Soliciting your advice. I have a tenant who wants to leave at the end of the month with only 12 days notice. She is currently $3,400 behind in rent payments. What do you guys and gals recommend? Should I let her go and how do i increase my chances of getting the past due rent money?
thank you all in advance
She is $3,400 behind. Not only should you "let" her leave, you should be forcing her to leave via an eviction.
I agree with James. Being that far behind in rent would get you evicted in my book. Unless your rent is $3,400 a month? :)
the title of this thread made me scratch my head…how do you leave early from a month to month contract? …maybe you require one month notice and she only gave you 18 day notice??? and yes, she needs to go. $3400 is a lot of money, but I bet 4 months from now..that number will be closer to $5,000 if she stays.
Im sorry to hear of your frustrations with this tenant. Do you do background checks and verify income?
She is doing u a favor.
Tell her is she signs a payment plan agreement you will let her out early. (Or better yet a confessed judgement for the money owed)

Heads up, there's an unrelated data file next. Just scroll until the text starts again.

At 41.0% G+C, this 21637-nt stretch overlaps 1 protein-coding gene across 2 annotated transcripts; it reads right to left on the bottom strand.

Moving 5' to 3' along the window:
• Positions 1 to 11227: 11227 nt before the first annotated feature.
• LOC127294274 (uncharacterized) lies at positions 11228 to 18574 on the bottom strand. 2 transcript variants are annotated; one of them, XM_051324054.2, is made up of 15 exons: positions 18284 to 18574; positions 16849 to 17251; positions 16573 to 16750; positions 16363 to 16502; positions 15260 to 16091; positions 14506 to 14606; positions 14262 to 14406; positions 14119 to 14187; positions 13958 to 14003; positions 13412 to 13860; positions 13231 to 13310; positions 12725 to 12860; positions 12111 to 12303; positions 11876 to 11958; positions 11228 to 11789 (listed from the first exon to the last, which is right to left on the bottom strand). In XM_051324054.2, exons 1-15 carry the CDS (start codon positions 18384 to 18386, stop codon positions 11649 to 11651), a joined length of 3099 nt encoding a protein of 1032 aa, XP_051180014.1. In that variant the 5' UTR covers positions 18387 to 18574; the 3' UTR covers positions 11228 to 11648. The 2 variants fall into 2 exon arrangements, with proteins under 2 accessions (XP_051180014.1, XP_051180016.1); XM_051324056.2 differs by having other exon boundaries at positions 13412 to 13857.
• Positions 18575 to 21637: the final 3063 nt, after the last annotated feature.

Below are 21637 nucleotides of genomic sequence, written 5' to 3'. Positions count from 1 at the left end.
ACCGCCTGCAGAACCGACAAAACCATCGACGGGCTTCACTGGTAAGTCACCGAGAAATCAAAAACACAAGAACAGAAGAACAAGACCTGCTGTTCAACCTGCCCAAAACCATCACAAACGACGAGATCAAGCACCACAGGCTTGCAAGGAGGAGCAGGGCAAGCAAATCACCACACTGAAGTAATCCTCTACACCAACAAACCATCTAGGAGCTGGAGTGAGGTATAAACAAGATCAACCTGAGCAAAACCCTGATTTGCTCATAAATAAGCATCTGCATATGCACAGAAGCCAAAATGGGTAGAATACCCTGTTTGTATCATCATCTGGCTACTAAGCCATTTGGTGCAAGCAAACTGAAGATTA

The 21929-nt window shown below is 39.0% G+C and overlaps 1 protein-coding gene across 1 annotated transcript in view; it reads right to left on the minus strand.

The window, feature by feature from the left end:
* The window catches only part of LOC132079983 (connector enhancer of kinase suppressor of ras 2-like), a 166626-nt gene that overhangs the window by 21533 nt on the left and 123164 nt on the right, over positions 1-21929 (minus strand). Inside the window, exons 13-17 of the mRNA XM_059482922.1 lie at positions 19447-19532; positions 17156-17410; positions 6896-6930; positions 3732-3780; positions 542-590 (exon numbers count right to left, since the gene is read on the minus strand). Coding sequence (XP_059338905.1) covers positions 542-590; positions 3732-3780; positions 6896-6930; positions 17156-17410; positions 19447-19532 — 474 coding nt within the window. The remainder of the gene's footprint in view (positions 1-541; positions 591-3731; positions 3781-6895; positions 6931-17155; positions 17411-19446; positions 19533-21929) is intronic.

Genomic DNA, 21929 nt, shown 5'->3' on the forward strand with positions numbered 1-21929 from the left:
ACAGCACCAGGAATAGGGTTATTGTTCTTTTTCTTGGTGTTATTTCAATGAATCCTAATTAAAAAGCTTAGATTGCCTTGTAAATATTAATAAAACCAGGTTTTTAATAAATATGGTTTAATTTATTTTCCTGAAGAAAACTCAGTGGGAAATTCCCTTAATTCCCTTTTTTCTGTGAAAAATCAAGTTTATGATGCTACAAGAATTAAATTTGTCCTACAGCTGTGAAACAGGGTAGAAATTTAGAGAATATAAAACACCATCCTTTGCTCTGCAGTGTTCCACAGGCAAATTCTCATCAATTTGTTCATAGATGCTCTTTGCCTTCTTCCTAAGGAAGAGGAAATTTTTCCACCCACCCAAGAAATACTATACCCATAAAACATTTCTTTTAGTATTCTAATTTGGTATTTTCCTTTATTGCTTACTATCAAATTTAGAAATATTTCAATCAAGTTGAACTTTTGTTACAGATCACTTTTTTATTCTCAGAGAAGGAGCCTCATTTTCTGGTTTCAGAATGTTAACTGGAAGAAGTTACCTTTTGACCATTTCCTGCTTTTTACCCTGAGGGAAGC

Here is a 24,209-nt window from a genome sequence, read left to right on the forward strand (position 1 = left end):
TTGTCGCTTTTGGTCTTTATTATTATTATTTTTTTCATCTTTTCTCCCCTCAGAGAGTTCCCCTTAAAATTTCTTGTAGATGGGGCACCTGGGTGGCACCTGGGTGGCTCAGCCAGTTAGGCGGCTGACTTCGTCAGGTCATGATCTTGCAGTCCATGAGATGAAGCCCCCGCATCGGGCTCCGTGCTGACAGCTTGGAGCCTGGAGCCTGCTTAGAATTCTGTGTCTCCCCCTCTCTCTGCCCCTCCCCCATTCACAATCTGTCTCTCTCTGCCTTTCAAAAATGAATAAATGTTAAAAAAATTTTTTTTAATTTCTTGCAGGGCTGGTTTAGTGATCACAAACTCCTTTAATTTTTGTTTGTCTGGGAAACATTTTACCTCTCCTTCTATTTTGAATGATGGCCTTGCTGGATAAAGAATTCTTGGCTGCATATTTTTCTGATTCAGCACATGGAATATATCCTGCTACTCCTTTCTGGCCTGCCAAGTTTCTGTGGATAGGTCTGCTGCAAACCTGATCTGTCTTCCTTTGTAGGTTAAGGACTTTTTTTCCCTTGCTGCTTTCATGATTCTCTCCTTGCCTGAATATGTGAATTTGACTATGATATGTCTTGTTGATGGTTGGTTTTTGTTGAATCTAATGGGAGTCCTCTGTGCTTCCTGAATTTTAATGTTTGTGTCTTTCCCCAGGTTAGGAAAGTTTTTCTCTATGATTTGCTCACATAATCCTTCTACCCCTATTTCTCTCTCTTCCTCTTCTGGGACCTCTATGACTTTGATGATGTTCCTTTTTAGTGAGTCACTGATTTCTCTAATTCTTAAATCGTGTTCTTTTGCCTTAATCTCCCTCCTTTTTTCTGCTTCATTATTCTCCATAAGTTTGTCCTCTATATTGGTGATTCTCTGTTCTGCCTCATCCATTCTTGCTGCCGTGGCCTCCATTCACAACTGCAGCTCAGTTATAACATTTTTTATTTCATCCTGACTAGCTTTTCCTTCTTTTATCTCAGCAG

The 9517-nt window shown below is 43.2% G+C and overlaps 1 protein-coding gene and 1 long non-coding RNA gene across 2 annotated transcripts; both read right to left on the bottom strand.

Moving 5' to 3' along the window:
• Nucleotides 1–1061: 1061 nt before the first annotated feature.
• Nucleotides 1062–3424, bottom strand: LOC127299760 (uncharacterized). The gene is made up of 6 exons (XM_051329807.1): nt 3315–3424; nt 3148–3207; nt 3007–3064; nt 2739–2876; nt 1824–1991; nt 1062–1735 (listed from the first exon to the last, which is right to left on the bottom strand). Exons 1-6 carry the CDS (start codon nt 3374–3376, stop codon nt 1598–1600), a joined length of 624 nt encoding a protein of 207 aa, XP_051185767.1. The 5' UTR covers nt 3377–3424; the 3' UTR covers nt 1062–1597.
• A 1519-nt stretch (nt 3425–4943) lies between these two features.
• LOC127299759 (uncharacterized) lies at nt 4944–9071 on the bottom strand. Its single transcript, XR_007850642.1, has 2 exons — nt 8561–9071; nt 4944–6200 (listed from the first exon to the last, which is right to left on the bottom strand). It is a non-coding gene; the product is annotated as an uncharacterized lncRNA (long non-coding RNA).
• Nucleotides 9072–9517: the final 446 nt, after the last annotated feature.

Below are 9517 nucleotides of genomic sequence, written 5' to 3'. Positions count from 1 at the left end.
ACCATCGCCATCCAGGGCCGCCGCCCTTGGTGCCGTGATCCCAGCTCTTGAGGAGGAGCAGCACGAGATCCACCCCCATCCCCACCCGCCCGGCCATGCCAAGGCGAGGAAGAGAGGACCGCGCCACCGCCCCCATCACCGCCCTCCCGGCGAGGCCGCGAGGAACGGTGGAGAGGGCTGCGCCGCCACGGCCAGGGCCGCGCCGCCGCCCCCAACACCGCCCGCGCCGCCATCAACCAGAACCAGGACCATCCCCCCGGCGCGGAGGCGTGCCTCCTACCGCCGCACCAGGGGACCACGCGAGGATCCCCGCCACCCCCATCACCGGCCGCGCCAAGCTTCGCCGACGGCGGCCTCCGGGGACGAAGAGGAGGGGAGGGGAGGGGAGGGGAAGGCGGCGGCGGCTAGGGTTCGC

Realistically don't expect any money and be thankful she want to leave on her own.
What was the monthly rent? How did she get this far behind? She's leaving and that is good.... stop the hemorrhage. Your goal should be to negotiate a smooth move out and to mitigate damages as much as possible.
The money due for back rent is as good as gone. But take it to collections since it is a significant amount. Try to keep track of where she goes, so they can find her. I've actually had tenants, who owed money for unpaid rent and damages, sign a promissory note which acknowledges the amount of their debt and create a payment plan. When you do this, sometimes a tenant will actually pay a little, if they don't, at least the collection agency will be able to use it to make their job easier.
Georgia tenant law quoted here: I would cover myself with a suit for an eviction, which would allow me to get a monetary judgment (more important than the eviction) if she is served with the paperwork ( tack and mail doesn't allow us here to get a monetary judgment) . Advantage, you're protected legally, you have an address to serve paperwork, you probably will get a legal and enforceable monetary judgment that you can use to collect or garnish, and you don't have to go to the trouble of finding the tenant after they disappear. I would tell her in advance that you will be filing an eviction to protect yourself legally, (so she doesn't get offended, and possibly add more problems out of spite) and try to get a written statement stating that she is waiving the 30 day notice (30 day month to month termination in Maryland unless rent is delinquent-please verify!)
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